“Are Your Hostnames Configured Correctly Error”¶
If you observe this error:
2013-Mar-19 11:39:37.207802 : PosixMain.cpp : Error(2): Exception caught in Broker: Could not resolve the endpoint victory-road:1870 (victory-road:1870) Are your hostnames configured correctly?
By default, most systems cannot resolve their own hostnames, unless, of course, you get your hostname from DHCP, in which case it could (potentially) be resolvable via DNS. But local hostname resolution is mandatory for FREEDM (and many other programs) to work. You have two options:
- Specify your own hostname in /etc/hosts. Some distros (e.g. Debian-based) do this for you automatically. This will suffice for static hostnames, but it will not work if you get your transient hostname from DHCP unless you add your transient hostname to /etc/hosts AND know that it will never change. (Alternatively, older versions of NetworkManager modify /etc/hosts for you.)
- Enable local hostname resolution using nss-myhostname. nss-myhostname is available on all modern distros, but not necessarily installed or enabled by default. To enable, you will have to add the module “myhostname” to the end of the hosts line in /etc/nsswitch.conf. (nss-myhostname has been merged into systemd 197, so on newer distros you might not need a separate package for this to work.)
Using nss-myhostname will allow you to seamlessly switch networks without losing resolvability, so we strongly recommend this approach.
All of my DGI are on the same machine, and I can’t form groups¶
First, a bit of background info. You actually have a few different types of hostnames. If you have systemd, run hostnamectl to see them all.
- static hostname, stored in /etc/hostname by systemd and also on Debian-based systems.
- pretty hostname, which doesn’t matter. (If you have GNOME 3.6 or higher, this is what you see on the Details panel in System Settings.)
- transient/dynamic/kernel hostname, may be assigned by your network configuration (e.g. DHCP) but will otherwise be the same as your static hostname (in which case hostnamectl will not display it). This is the most important hostname since it is what can be resolved by Linux system calls. You can also check this with the hostname command or cat /proc/sys/kernel/hostname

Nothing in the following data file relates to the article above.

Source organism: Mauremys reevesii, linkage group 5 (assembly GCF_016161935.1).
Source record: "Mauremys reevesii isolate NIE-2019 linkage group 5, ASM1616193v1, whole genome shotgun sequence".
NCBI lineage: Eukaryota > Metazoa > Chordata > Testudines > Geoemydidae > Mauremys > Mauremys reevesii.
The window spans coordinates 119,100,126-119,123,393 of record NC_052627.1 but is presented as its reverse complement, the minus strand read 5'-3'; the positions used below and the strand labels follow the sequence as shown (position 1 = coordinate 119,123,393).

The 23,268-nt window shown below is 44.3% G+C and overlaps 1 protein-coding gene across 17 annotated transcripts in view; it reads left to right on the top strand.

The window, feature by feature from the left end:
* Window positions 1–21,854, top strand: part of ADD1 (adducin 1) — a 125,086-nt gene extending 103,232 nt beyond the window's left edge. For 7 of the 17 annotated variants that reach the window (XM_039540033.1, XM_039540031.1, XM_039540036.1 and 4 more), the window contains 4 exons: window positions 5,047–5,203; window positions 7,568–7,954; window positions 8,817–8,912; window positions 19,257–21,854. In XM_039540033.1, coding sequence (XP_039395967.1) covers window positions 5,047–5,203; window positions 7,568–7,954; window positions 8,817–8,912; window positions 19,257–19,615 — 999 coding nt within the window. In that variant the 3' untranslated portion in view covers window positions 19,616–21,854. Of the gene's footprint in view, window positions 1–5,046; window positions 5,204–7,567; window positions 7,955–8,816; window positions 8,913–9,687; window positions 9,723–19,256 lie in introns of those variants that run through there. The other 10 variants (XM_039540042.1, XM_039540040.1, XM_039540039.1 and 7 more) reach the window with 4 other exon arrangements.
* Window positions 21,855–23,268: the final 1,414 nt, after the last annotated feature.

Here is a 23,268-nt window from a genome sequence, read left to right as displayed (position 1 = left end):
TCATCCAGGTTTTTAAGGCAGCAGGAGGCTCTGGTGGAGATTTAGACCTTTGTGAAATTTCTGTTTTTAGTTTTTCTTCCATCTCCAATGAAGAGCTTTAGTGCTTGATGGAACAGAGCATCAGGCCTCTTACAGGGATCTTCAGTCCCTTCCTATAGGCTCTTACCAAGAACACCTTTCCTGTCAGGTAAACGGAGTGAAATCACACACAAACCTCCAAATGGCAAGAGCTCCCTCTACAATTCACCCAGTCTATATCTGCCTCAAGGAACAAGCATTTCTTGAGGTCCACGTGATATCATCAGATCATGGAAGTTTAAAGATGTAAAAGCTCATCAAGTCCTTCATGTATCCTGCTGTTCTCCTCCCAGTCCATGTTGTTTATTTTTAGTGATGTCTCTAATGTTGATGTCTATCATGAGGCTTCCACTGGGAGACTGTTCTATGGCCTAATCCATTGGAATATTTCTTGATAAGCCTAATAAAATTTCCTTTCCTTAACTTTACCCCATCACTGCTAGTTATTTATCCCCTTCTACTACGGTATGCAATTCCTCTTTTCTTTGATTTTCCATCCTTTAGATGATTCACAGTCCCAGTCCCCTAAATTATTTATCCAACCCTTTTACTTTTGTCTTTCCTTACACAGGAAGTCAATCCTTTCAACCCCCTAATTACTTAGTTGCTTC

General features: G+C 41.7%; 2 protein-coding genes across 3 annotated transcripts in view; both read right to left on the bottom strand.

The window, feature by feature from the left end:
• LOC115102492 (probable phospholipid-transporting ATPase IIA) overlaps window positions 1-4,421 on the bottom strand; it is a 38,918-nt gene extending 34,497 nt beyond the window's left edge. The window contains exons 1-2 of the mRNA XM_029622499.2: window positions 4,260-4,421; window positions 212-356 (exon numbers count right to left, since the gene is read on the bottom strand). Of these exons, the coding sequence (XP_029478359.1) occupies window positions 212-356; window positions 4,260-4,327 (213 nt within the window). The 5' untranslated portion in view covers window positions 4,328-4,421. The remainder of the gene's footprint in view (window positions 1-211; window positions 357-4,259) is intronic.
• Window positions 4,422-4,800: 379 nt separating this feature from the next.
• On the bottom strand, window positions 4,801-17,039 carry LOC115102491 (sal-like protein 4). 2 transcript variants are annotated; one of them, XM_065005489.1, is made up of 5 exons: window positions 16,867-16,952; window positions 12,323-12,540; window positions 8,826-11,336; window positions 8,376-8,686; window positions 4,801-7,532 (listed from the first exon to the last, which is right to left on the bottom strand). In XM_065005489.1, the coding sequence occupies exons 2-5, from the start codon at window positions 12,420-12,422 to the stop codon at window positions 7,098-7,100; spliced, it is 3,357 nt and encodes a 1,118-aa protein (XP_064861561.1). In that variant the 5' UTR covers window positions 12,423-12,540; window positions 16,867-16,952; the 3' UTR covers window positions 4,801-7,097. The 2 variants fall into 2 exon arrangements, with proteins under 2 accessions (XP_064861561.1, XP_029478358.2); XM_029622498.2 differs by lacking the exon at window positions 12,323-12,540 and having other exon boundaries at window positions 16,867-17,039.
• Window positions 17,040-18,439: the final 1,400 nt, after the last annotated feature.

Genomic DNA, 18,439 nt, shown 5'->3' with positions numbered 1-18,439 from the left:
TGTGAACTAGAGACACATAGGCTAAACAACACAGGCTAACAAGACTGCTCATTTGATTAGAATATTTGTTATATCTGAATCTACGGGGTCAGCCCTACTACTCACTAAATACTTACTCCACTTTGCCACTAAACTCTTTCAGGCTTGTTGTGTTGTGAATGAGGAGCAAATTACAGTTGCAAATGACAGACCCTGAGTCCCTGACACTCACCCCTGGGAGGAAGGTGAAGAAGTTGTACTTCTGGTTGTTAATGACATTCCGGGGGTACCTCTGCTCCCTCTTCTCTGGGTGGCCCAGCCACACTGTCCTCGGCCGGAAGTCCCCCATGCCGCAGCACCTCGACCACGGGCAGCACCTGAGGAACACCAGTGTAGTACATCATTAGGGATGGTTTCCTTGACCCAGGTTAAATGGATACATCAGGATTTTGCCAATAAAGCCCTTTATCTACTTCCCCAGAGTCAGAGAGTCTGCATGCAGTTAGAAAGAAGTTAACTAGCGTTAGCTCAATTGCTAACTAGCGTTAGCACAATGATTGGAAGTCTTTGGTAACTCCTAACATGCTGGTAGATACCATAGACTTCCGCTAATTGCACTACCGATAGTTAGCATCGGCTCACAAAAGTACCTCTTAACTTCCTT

Other computers on your network may be able to resolve your transient hostname via DNS provided it is distinct from your static hostname, but they cannot resolve your static hostname unless you purposefully set it to something they can resolve via DNS or else manually modify /etc/hosts on those machines. If you’re reading this page, then you can already form groups of DGI with one DGI per host, so you’ve already figured out how this works and know that your transient hostname is what goes in the add-host directive in freedm.cfg, so that’s not a problem for you. And since you read the page up to this point, you’ve also made sure that this hostname is resolvable locally.
So having considered all of that, you’re using a static hostname (by far the most common out-of-the-box configuration) that’s locally resolvable, but you can’t form groups with two DGI on the same machine. This is a known bug, but we’re not quite sure what’s wrong. It’s most likely a DGI bug, but it could very well be a Boost bug or even an operating system bug. Try manually adding your hostname to /etc/hosts.